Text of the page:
Friday, August 29, 2014

From Alpine Meadows Road to the Five Lakes basin: Five Lakes Trail

South-facing slope of the KT-22 mountain between Squaw Valley and Bear Creek valley
KT-22 slope and rock sculptures above Five Lakes Trail

Young black bear
American black bear cub
Five Lakes Trail is a scenic trail connecting the valley of Bear Creek, northwest of Tahoe City in California, with the Five Lakes basin as well as with hiking trails and campsites above and beyond the Five Lakes (5Lks). This cluster of  subalpine wilderness lakes are nestled in a granite basin, interrupting the cliff-structured Pacific Crest. The lakes are found amid shade-throwing pine and fir forest, making them a popular short-hike destination in the North Tahoe area.

The 2.5-mile-long climb to the small lakes begins at the Deer Park Drive/Alpine Meadows Road trailhead. It leads through light forest and continues across the open south-facing slope of the KT-22 mountain, famous for its ski runs. The upper chairlift station of Squaw Valley's KT-22 can be seen from parts of the Five Lakes basin. While hiking across the shrub-covered KT-22 slope, you will notice gray- and beige-colored boulder-composed rock columns reaching the the sky [top picture]. Looking southwest, you won't miss the forest-free ridgecrest with communications antenna-littered Ward Peak above Alpine Meadows Ski area.

One of the Five Lakes
Your climbing effort will be rewarded by an easy walk when you get passed the slope with its switchbacks. You will enter the Granite Chief Wilderness with a forest of red firs. The first lake is not very far away, just on the left side of the trail. Various unmarked trails along lake shores, between granite boulders and through the forest connect the lakes with each other. On a warm and sunny day, you will never be alone here. Visitors like to relax near the water and browse the surroundings—and American black bears also love this place.

If you continue along the main path, Five Lakes Trail will take you to a connector trail with the Pacific Crest Trail (PCT) or to the upper lake of the Five Lakes, from where the trail also continues to the PCT with options to hike into Whiskey Creek Valley (detailed description follows below) or uphill to the Sierra Crest, Ward Peak, and Twin Peaks farther south.

Getting to the Five Lakes Trailhead and 5LKS Trail
sign directing to the Five Lakes
Get to the Alpine Meadow Road/Highway 89 junction between Truckee and Tahoe City. This junction is about one mile south of the Squaw Valley Road/Highway 89 junction. Cross the Truckee River on Alpine Meadow Road and follow it for about two miles. The marked Five Lakes Trailhead is next to the Deer Park Drive/Alpine Meadows Road junction. You will find a board with a trail map at this trailhead. The Five Lakes Trail signpost indicates that the 5LKS  trail continues on into the Granite Chief Wilderness, to the Pacific Crest Trail and towards Whiskey Creek. You will also get informed that the 5LKS Trail “is located on private property” and asked to respect property owners rights by staying on the trail. Further, you will be warned to not touch unexploded military shell and explosives used for snow avalanche control. When finding such a device, its location should immediately be reported to Alpine Meadows Ski-Patrol (530-5834232).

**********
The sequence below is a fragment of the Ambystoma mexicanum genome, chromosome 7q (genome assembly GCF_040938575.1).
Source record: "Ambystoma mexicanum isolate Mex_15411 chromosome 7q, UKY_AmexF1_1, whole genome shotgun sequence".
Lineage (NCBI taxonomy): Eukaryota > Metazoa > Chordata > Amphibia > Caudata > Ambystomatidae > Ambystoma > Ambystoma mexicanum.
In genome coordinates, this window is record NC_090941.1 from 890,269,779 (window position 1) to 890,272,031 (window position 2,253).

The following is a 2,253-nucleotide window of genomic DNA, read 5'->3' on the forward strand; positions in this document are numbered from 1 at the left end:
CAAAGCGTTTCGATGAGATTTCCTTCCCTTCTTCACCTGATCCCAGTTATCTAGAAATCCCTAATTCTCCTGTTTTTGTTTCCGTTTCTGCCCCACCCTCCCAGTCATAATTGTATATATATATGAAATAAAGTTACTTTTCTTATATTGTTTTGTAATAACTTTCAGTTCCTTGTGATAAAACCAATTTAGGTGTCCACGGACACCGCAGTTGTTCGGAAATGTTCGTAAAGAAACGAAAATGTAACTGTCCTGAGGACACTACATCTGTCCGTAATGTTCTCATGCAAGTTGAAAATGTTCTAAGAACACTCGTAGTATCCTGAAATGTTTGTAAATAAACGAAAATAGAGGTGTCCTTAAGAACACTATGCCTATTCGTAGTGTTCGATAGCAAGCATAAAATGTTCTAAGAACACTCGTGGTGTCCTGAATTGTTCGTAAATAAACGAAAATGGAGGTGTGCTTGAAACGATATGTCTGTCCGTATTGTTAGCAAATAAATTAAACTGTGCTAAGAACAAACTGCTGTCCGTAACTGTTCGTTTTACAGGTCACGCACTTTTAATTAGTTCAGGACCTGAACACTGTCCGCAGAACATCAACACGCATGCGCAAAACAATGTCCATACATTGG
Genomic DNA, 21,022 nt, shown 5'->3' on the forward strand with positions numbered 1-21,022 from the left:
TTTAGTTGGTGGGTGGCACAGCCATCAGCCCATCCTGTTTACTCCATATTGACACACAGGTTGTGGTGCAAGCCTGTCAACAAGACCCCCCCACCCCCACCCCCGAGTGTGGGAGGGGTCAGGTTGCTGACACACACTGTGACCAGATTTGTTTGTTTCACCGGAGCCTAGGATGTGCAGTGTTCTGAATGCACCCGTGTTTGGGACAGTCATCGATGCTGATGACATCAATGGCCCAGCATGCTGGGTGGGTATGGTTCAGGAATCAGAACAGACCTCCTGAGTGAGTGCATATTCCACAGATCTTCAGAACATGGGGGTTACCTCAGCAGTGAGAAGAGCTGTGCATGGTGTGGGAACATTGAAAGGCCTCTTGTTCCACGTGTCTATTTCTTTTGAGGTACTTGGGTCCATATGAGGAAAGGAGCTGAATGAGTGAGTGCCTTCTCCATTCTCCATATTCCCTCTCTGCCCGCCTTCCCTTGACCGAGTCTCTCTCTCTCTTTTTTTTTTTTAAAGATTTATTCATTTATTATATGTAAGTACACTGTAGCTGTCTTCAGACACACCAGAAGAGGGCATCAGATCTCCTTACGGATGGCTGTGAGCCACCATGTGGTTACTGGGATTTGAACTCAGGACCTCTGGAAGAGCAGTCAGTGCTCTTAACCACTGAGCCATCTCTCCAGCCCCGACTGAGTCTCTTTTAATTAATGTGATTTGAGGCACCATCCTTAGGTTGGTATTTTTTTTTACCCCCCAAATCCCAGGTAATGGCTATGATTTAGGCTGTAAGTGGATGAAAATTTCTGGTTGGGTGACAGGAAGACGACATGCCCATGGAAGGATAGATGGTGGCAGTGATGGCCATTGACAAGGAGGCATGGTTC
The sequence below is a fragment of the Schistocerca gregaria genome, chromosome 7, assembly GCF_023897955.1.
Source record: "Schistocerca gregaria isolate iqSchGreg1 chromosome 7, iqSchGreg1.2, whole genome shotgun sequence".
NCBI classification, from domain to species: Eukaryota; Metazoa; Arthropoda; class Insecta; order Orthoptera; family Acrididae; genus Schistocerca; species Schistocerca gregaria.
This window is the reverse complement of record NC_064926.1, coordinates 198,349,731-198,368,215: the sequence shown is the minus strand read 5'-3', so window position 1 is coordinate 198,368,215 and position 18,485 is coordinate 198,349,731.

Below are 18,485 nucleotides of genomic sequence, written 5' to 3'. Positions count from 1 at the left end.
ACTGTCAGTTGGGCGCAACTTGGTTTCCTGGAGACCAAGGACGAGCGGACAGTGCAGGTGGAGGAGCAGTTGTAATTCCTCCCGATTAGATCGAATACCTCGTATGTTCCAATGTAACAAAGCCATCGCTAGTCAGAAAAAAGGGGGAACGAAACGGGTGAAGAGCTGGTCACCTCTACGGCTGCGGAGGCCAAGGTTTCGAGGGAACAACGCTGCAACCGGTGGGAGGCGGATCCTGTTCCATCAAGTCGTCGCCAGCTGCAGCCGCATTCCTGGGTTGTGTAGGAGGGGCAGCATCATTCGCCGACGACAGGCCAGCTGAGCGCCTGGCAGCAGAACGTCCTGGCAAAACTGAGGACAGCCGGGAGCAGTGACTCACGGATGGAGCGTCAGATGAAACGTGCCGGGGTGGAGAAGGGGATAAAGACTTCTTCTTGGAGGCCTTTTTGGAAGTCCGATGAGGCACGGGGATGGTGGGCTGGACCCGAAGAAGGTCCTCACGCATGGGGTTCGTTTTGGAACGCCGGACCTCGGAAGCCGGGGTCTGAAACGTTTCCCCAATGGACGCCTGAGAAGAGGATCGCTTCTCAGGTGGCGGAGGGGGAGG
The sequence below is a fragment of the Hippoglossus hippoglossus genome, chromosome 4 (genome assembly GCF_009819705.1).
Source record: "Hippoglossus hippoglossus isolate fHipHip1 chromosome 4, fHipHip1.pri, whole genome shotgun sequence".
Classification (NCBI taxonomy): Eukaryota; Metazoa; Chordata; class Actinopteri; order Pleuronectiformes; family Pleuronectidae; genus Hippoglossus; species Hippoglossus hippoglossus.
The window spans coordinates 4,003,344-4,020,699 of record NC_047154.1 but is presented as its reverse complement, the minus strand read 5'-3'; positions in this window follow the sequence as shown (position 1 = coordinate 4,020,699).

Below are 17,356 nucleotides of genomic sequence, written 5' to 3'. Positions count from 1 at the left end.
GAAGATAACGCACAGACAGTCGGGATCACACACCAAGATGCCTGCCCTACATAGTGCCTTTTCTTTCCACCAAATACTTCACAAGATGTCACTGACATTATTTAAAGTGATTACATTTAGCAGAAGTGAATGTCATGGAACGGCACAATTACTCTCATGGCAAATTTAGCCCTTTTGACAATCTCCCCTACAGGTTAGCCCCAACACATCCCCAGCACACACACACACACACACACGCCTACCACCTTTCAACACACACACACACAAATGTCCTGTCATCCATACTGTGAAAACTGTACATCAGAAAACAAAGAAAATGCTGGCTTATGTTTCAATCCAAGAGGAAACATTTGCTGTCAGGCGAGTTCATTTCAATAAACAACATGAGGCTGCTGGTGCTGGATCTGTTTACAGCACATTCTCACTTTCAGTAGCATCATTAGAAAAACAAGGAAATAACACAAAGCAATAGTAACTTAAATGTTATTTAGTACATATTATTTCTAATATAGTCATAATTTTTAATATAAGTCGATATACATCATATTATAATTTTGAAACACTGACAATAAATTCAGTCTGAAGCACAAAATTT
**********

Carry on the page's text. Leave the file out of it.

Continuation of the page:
Trail map with Five Lakes basin, Whiskey Creek and Ward Peak
Hiking map with Five Lakes basin, Whiskey Creek and Ward Peak

Camping next to Five Lakes Creek or at Whisk(e)y Creek Camp
Camping and campfires have been banned near the Five Lakes. But there are forest campsites west of the lake basin along Five Lakes Creek and around historic Whiskey Creek Camp. Mike White, in his Afoot & Afield Reno-Tahoe hiking guide (Wilderness Press, Berkeley, 2008), explained how to get there:
Backpackers in search of a campsite must proceed westbound on the main path from the largest lake [Upper lake of the Five Lakes], to a crossing of Five Lakes Creek and then a three-way junction. Turn left (southwest), and traverse a patchily forested hillside for a quarter mile, to a T-junction with the PCT. By turning left on the southbound PCT, you can quickly reach a passable campsite near the crossing of Five Lakes Creek. A right turn on the northbound PCT leads out of the forest and across shrub-covered slopes, down the canyon of Five Lakes Creek until the trail returns to forest cover and arcs around the lower slopes of Squaw Peak to a well-signed junction. Following directions for Whisky Creek Camp [more commonly spelled Whiskey Creek Trail] turn left and follow switchbacking trail to a crossing of Whisky Creek [Whiskey Creek]. Just up from the crossing is the forested flat of Whisky Creek Camp, where three historic structures occupy the south side. Camping is not allowed within 250 feet of the structures, so look for shady campsites at the north end.

The PCT Whiskey Creek Trail post at the well-signed junctions, in fact, gives directions for both Whiskey Creek Camp and Diamond Crossing. The historic structures remain from the Basque sheepherder's days. They include a bunkhouse, storage shed and a roofed stove—still in good shape, but not available for use anymore!

Related Posts
[1] Five Lakes basin: more than just lakes.
[2] 5 Lakes Trail is both spectacular and accessible.
[3] Hike the Spectacular Five Lakes Trail Near Alpine Meadows.
[4] My Favorite - The Five Lakes Hike.
[5] Five Lakes Hike, Lake Tahoe.

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